'I'd caught a fish, not the one they wanted, but a beautiful brown trout'
Aside from The Independent, Annalisa Barbieri writes for the Economist's Intelligent Life magazine, and the New Statesman. A former contributing editor of the Independent on Sunday and fishing correspondent of the Independent, she is also patron of Rights of Women
Saturday 20 September 2003
I've always resisted doing television. I'd always been offered fashion programmes (as I used to be fashion editor of
The Independent on Sunday) by half-wit researchers/producers who thought I'd, surely, come over all unnecessary at the words "we're looking for the next Trinny and Susanna" and start flicking my hair and
gleaming in that TV way. But, really, nothing could have interested me less.
I've always resisted doing television. I'd always been offered fashion programmes (as I used to be fashion editor of The Independent on Sunday) by half-wit researchers/producers who thought I'd, surely, come over all unnecessary at the words "we're looking for the next Trinny and Susanna" and start flicking my hair and gleaming in that TV way. But, really, nothing could have interested me less.
One day last year, this man called Bill contacted me. He produced and directed fishing programmes and wanted to put me in front of the camera. Would I be interested? "I'll be rubbish to begin with," I said (I've got a very slow-burn appeal; I think I'd have to be on my fourth series before I started to glow), "but I'll give it a go." Well, it was fishing, wasn't it, not frocks.
We met in January, Bill Smith and Bill Dod, a television presenter/producer and also a fishing guide at Great Takes Travel. And we chatted. And then, some days later, and nothing to do with that lunch, I realised that I was pregnant which, I reckoned, would blow any chance I had of them wanting to take the TV thing further.
But the Bills, to their credit, were totally unfazed and, come June, we went to film. I've never ever been in front of a film camera, not even a video camera. It was only when I got to the lovely Kennet in Berkshire - where we were to film the pilot - that I realised I'd have to actually fish in front of five people. Naturally, thank God, there was no make-up or hair people, no big trailer, no bowls of fresh fruit, no specially installed phone lines (also naturally, I shall have to insist on those when I inevitably become a big TV star). But everyone was very jolly.
"I've never done this before," I said, like a teenage boy confronted with his first bra-strap. Bill S put me and my co-presenter, Bill D, in front of the camera. There was no big script or anything, and luckily Dod was someone I could "bounce" off - essential for me. We fished. Dod and Peter Whiting, the location fixer and consultant, spotted a fish that they wanted me to go for. The water in the Kennet was just beautiful; in a way it was a shame to be concentrating so intently on filming because this was first-class fishing (not to mention how bloody hard it is to fish and chat with any intelligence, at the same time: no wonder so few fishing presenters manage it, miaow).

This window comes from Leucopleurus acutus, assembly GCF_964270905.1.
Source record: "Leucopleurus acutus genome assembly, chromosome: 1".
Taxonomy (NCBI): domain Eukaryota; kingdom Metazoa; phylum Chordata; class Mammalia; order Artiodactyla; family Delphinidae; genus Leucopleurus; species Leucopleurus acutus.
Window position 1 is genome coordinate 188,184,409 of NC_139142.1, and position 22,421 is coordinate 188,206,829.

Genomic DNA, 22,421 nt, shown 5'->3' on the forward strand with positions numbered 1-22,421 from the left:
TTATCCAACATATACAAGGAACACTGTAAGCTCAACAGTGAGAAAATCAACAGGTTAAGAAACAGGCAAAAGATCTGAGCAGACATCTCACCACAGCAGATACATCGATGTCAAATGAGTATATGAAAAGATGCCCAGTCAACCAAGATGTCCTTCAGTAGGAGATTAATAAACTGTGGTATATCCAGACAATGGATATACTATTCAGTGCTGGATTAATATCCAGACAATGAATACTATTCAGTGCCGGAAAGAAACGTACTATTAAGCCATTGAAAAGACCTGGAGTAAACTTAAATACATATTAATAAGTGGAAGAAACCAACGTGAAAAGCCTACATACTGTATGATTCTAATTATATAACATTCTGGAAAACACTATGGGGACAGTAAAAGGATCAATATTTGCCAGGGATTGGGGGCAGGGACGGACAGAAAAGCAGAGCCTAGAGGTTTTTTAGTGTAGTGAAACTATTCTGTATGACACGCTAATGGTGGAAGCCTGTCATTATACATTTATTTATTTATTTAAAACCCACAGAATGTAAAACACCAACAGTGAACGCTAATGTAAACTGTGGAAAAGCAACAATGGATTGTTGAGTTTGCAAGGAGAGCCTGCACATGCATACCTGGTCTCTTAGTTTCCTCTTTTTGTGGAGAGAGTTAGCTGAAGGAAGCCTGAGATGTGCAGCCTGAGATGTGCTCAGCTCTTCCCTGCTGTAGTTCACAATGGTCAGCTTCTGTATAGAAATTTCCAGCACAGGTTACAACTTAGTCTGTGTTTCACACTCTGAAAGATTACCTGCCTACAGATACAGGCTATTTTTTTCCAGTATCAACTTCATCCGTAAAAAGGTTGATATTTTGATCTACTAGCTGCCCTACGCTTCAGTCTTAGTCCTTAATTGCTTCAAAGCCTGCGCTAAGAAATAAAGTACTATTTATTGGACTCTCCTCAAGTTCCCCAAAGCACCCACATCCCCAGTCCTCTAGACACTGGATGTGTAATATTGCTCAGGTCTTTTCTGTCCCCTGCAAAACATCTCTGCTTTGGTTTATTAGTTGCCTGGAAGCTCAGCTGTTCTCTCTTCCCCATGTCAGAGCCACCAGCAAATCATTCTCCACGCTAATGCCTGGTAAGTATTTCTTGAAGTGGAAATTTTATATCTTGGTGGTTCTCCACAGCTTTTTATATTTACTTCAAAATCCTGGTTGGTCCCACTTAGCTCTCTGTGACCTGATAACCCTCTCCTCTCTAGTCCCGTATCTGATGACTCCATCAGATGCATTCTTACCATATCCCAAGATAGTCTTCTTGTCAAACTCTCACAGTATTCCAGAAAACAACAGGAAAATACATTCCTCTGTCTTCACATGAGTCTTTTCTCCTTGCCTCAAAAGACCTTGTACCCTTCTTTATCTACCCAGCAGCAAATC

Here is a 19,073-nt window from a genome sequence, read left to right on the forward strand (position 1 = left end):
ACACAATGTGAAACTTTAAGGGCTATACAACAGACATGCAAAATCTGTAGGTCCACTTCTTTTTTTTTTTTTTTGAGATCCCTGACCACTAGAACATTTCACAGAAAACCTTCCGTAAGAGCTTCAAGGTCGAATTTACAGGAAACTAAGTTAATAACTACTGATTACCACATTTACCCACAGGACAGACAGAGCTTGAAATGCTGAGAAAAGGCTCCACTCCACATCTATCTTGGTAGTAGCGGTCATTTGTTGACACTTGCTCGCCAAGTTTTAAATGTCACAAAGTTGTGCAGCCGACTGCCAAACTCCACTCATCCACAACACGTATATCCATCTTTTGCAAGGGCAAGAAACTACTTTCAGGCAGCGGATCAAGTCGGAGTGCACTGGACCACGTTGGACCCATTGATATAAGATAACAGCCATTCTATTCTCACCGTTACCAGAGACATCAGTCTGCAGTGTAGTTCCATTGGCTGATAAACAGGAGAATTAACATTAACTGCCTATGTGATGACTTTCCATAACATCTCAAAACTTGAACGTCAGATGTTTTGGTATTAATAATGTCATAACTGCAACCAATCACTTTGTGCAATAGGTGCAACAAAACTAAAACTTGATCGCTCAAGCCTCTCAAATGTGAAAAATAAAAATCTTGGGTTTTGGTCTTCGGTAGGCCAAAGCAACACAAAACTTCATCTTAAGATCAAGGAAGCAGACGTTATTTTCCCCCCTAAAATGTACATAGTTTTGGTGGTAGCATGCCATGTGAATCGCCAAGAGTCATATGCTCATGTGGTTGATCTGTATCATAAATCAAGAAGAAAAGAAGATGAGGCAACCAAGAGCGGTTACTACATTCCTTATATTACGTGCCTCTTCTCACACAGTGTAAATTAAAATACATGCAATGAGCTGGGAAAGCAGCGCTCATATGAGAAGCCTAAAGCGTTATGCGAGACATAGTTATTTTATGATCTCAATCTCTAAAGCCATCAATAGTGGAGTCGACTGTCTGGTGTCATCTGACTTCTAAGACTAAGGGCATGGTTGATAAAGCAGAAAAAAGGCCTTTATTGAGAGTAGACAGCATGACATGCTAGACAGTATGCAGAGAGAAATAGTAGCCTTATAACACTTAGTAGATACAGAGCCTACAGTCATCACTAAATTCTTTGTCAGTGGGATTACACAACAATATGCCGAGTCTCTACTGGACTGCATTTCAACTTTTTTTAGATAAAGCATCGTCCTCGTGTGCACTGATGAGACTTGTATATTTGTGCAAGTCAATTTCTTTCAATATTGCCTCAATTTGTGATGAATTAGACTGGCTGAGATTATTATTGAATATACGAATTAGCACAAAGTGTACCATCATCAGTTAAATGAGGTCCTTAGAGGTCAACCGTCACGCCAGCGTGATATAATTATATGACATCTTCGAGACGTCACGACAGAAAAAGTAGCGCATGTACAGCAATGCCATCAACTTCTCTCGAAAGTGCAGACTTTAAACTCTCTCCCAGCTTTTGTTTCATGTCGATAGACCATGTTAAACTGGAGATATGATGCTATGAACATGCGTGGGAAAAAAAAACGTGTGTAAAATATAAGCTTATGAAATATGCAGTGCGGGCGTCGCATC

My boyfriend was there for moral support. He kept mouthing "great casting" at me which really helped because I am hideously shy in front of an audience. Peter recommended a beacon beige dry fly and within a few casts, I'd caught a fish, not the fish they wanted me to get, but a beautiful wild brown trout instead.
The only bit I didn't like was that I had to hold it for the camera - I handle my fish rarely and briefly and I wasn't at all comfortable doing so. I had a go at the other fish - the one they were all urging me to catch on camera. "Please God let me not show myself up," I thought as I cast ... and got him. My boyfriend put his hand up his T-shirt to simulate a beating heart. "I'm so proud," he mouthed.
Then they decided that they wanted a close-up shot of a fish being caught. My boyfriend found a rather fine, but trickily placed specimen and said: "Shall I try for him so you can get your shot?" The camera-man trailed his lens on the spot, my boy cast and bang, the fish was got in one. This time it was my turn to burst with pride. "I told you he was good," I told anyone who would listen, as suddenly (and not unusually) the attention switched from me to him...
Then lunch. The sun was out, everyone was making filming a real pleasure. But I found it all quite hard. Easier than it could have been but I knew I wasn't really being "me". Bill Smith said this was the hardest thing to do in front of the camera: being yourself. After lunch I had several pieces to camera. In my mind I'd called the fly Peter had given me a "belisha beacon" and so I kept stumbling over the words "beacon beige". The more takes I had to do, the less spontaneous I became and the less sure I became of anything at all. Writing and talking are so very different, I concluded.
Back home I watched television with a new admiration for the presenters. Who knows if I'll ever make it on to TV. Given enough practice, I think I could be really good but it seems to me that, in the world of television, you get one shot to impress and I'm very much a "grow on you" kinda girl. A bit like lichen: I only flourish given time, and the absolute right environment.
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